This blog is written by one of 15 individuals attending the South By Southwest Conference in Austin with the intention to bring back ideas and to reimagine Richland County.
I woke up this morning already feeling less than optimally productive because I didn’t even take a swing at seeing Elon Musk’s newly added session today, and he is basically my hero.
The line was around the block, down the street and possibly spilled over the Mexican border. I probably should have tried to sneak in because that’s what Elon would do, but whatever, I had more important work to do.
Today was the day of startup culture sessions, some were based on specific topics related to successfully creating an entrepreneurial culture, one that creates jobs and investment, and some consisted of individual city pitches promoting their cities as startup hubs.
To give you a sense of the intensity here in terms of the pitching, a new city pitched every 15 minutes for hours – Honolulu, Albuquerque, Denver, Istanbul, Chicago, Dublin (the one in Ireland), Paris, little old Lincoln in Nebraska, and more.
Since startup and tech is the sector I am here to delve into, I was excited to take these sessions in, and I definitely came away with thoughts on how to strengthen the entrepreneurial culture of Mansfield.
First, it is important to note that creating a startup or entrepreneurial culture has many benefits beyond economics. It has a profound effect of bringing in diverse skills and mindsets and demographically speaking attracts new residents that skew younger and generally prefer downtown urban living as it acts as a platform for the exchange of ideas.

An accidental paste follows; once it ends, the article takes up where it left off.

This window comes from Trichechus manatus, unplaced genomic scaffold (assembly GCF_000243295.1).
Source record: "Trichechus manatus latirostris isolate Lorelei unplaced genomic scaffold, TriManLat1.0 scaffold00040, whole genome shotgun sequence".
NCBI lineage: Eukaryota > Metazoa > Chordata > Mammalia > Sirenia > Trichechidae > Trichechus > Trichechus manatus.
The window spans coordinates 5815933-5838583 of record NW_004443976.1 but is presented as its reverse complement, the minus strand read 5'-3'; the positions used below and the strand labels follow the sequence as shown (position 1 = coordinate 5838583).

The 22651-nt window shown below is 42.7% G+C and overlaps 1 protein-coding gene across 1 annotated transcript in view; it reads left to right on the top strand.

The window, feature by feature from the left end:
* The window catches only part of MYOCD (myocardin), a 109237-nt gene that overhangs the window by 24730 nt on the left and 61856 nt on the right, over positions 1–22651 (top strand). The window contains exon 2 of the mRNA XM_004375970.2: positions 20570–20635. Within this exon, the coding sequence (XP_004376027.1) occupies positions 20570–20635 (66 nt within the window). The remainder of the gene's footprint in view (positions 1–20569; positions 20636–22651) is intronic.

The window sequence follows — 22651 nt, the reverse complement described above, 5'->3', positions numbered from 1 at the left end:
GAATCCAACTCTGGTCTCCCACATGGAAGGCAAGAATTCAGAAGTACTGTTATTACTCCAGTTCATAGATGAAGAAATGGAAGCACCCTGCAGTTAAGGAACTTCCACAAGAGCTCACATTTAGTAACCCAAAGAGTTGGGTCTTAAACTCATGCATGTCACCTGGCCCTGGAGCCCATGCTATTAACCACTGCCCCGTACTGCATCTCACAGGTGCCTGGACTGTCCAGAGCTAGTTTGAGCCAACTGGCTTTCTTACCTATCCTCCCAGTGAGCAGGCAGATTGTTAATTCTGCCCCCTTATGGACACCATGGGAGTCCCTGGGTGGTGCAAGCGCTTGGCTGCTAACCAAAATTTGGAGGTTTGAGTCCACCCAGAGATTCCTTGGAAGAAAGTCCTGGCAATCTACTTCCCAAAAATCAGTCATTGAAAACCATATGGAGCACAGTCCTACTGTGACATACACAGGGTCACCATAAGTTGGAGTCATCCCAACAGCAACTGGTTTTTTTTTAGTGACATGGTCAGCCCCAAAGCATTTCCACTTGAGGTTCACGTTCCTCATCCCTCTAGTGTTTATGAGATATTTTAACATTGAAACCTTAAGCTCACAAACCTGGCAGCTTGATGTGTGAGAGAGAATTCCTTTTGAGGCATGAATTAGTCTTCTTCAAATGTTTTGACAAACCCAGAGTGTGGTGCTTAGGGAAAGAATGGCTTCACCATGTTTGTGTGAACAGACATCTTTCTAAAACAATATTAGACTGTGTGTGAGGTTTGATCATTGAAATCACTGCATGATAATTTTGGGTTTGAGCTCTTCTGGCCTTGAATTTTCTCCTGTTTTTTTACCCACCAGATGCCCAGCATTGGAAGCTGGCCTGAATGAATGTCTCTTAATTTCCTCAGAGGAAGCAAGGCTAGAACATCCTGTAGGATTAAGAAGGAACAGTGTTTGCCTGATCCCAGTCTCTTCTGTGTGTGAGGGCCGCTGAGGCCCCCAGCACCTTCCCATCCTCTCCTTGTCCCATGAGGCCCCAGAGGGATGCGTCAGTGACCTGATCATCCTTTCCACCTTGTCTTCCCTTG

Then it snowballs from there.
That all being said, what I came to understand more clearly is that we have many aspects of a startup culture already in place inside Richland County.
We have the Brain Tree incubator and Idea Works co-working space downtown, innovation centers at the university level by way of North Central State and the OSU Branch, and the beginnings of individual innovation groups or clubs like the Mansfield Makerspace and the upcoming TEDx Mansfield event, a willing network of mentors and growing avenues to capital. That is not an exhaustive list, but the point is we are well on the way.
What stuck out to me today -- and it makes common sense -- were the discussions of aggregating resources and to make sure they leverage one another. No one group or institution needs to do all of the heavy lifting but the events, programming, networking and resources do need to show up in one place, like a well maintained website, for maximum impact. Additionally a strategic outlook considering all of the decentralized resources as a whole is valuable.
Implicitly these groups must work together and have an open dialogue to drive real entrepreneurial culture development
The more subtle things that came through were the use of quantitative measures of success that these cities used to track success, they are really on top of it.
All said and done, I left thinking about the pitch from Lincoln, Nebraska. They have a great success story there and have enjoyed the organic development of numerous companies. The representative kept saying, we have a vibrant authentic downtown with a great music scene and all of the amenities of a real city. I thought to myself… So does Mansfield.
We can do this.
Stay tuned and follow the progress via #SXSW419. And watch for more blogs at richlandsource.com/rising_from_rust/sxsw.